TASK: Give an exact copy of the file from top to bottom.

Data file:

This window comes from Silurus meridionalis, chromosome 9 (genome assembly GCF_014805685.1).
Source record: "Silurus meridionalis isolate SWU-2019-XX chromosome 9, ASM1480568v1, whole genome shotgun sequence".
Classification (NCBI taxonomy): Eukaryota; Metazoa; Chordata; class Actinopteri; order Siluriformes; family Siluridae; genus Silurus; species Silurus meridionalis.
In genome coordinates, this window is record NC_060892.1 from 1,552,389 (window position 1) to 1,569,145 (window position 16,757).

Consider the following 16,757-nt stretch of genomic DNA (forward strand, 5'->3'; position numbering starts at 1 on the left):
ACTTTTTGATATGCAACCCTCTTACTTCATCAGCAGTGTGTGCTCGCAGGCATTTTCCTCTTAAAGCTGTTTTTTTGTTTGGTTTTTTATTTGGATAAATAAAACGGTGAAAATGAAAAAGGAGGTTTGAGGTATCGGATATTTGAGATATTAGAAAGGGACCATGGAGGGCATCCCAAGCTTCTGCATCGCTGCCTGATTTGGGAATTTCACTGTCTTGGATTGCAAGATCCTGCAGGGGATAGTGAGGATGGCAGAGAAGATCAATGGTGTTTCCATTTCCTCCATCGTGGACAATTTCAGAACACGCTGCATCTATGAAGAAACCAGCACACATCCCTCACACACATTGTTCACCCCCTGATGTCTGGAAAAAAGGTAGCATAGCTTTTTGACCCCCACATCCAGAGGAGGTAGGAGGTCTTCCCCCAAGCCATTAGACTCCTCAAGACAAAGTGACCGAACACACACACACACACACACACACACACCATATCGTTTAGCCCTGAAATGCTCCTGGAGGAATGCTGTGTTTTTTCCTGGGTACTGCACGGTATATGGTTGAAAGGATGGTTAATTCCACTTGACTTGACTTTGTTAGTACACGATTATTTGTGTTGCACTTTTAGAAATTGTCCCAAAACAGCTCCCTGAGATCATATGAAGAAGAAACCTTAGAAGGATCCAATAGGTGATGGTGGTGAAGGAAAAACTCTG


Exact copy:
This window comes from Silurus meridionalis, chromosome 9 (genome assembly GCF_014805685.1).
Source record: "Silurus meridionalis isolate SWU-2019-XX chromosome 9, ASM1480568v1, whole genome shotgun sequence".
Classification (NCBI taxonomy): Eukaryota; Metazoa; Chordata; class Actinopteri; order Siluriformes; family Siluridae; genus Silurus; species Silurus meridionalis.
In genome coordinates, this window is record NC_060892.1 from 1,552,389 (window position 1) to 1,569,145 (window position 16,757).

Consider the following 16,757-nt stretch of genomic DNA (forward strand, 5'->3'; position numbering starts at 1 on the left):
ACTTTTTGATATGCAACCCTCTTACTTCATCAGCAGTGTGTGCTCGCAGGCATTTTCCTCTTAAAGCTGTTTTTTTGTTTGGTTTTTTATTTGGATAAATAAAACGGTGAAAATGAAAAAGGAGGTTTGAGGTATCGGATATTTGAGATATTAGAAAGGGACCATGGAGGGCATCCCAAGCTTCTGCATCGCTGCCTGATTTGGGAATTTCACTGTCTTGGATTGCAAGATCCTGCAGGGGATAGTGAGGATGGCAGAGAAGATCAATGGTGTTTCCATTTCCTCCATCGTGGACAATTTCAGAACACGCTGCATCTATGAAGAAACCAGCACACATCCCTCACACACATTGTTCACCCCCTGATGTCTGGAAAAAAGGTAGCATAGCTTTTTGACCCCCACATCCAGAGGAGGTAGGAGGTCTTCCCCCAAGCCATTAGACTCCTCAAGACAAAGTGACCGAACACACACACACACACACACACACACACCATATCGTTTAGCCCTGAAATGCTCCTGGAGGAATGCTGTGTTTTTTCCTGGGTACTGCACGGTATATGGTTGAAAGGATGGTTAATTCCACTTGACTTGACTTTGTTAGTACACGATTATTTGTGTTGCACTTTTAGAAATTGTCCCAAAACAGCTCCCTGAGATCATATGAAGAAGAAACCTTAGAAGGATCCAATAGGTGATGGTGGTGAAGGAAAAACTCTG